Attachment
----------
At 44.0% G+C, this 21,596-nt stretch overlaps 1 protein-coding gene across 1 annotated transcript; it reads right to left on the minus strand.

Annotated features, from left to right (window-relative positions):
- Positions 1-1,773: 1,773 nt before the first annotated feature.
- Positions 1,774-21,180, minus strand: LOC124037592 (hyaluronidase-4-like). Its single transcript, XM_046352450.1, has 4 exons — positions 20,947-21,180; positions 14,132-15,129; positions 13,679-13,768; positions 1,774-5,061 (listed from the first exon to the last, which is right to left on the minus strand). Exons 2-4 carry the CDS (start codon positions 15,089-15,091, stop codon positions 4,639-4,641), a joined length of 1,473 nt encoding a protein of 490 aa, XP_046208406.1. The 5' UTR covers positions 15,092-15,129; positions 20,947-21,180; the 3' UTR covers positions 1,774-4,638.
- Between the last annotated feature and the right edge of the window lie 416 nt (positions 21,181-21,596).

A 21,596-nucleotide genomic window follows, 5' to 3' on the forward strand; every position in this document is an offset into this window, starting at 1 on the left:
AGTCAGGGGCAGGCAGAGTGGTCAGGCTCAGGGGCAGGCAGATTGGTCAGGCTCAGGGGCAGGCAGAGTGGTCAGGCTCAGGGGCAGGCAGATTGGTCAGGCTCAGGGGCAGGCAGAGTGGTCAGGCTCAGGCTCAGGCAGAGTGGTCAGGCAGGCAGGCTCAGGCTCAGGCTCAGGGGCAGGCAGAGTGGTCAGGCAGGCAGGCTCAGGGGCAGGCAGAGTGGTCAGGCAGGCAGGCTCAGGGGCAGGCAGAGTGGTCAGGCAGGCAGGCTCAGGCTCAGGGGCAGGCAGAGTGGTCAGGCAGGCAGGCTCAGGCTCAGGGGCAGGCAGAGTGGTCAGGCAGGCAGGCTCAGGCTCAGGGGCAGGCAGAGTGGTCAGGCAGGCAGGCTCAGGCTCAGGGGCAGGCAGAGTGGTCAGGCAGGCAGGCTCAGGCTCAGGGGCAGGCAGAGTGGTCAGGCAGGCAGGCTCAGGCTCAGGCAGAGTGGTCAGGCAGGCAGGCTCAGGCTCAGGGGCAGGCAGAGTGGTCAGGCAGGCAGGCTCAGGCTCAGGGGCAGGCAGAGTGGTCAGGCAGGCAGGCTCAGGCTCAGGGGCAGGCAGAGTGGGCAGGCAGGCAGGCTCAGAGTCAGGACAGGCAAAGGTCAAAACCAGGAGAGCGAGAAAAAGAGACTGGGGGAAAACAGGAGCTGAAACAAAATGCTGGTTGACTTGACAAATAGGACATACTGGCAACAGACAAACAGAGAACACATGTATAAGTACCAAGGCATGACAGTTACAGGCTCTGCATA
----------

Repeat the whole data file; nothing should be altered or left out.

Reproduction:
At 44.0% G+C, this 21,596-nt stretch overlaps 1 protein-coding gene across 1 annotated transcript; it reads right to left on the minus strand.

Annotated features, from left to right (window-relative positions):
- Positions 1-1,773: 1,773 nt before the first annotated feature.
- Positions 1,774-21,180, minus strand: LOC124037592 (hyaluronidase-4-like). Its single transcript, XM_046352450.1, has 4 exons — positions 20,947-21,180; positions 14,132-15,129; positions 13,679-13,768; positions 1,774-5,061 (listed from the first exon to the last, which is right to left on the minus strand). Exons 2-4 carry the CDS (start codon positions 15,089-15,091, stop codon positions 4,639-4,641), a joined length of 1,473 nt encoding a protein of 490 aa, XP_046208406.1. The 5' UTR covers positions 15,092-15,129; positions 20,947-21,180; the 3' UTR covers positions 1,774-4,638.
- Between the last annotated feature and the right edge of the window lie 416 nt (positions 21,181-21,596).

A 21,596-nucleotide genomic window follows, 5' to 3' on the forward strand; every position in this document is an offset into this window, starting at 1 on the left:
AGTCAGGGGCAGGCAGAGTGGTCAGGCTCAGGGGCAGGCAGATTGGTCAGGCTCAGGGGCAGGCAGAGTGGTCAGGCTCAGGGGCAGGCAGATTGGTCAGGCTCAGGGGCAGGCAGAGTGGTCAGGCTCAGGCTCAGGCAGAGTGGTCAGGCAGGCAGGCTCAGGCTCAGGCTCAGGGGCAGGCAGAGTGGTCAGGCAGGCAGGCTCAGGGGCAGGCAGAGTGGTCAGGCAGGCAGGCTCAGGGGCAGGCAGAGTGGTCAGGCAGGCAGGCTCAGGCTCAGGGGCAGGCAGAGTGGTCAGGCAGGCAGGCTCAGGCTCAGGGGCAGGCAGAGTGGTCAGGCAGGCAGGCTCAGGCTCAGGGGCAGGCAGAGTGGTCAGGCAGGCAGGCTCAGGCTCAGGGGCAGGCAGAGTGGTCAGGCAGGCAGGCTCAGGCTCAGGGGCAGGCAGAGTGGTCAGGCAGGCAGGCTCAGGCTCAGGCAGAGTGGTCAGGCAGGCAGGCTCAGGCTCAGGGGCAGGCAGAGTGGTCAGGCAGGCAGGCTCAGGCTCAGGGGCAGGCAGAGTGGTCAGGCAGGCAGGCTCAGGCTCAGGGGCAGGCAGAGTGGGCAGGCAGGCAGGCTCAGAGTCAGGACAGGCAAAGGTCAAAACCAGGAGAGCGAGAAAAAGAGACTGGGGGAAAACAGGAGCTGAAACAAAATGCTGGTTGACTTGACAAATAGGACATACTGGCAACAGACAAACAGAGAACACATGTATAAGTACCAAGGCATGACAGTTACAGGCTCTGCATA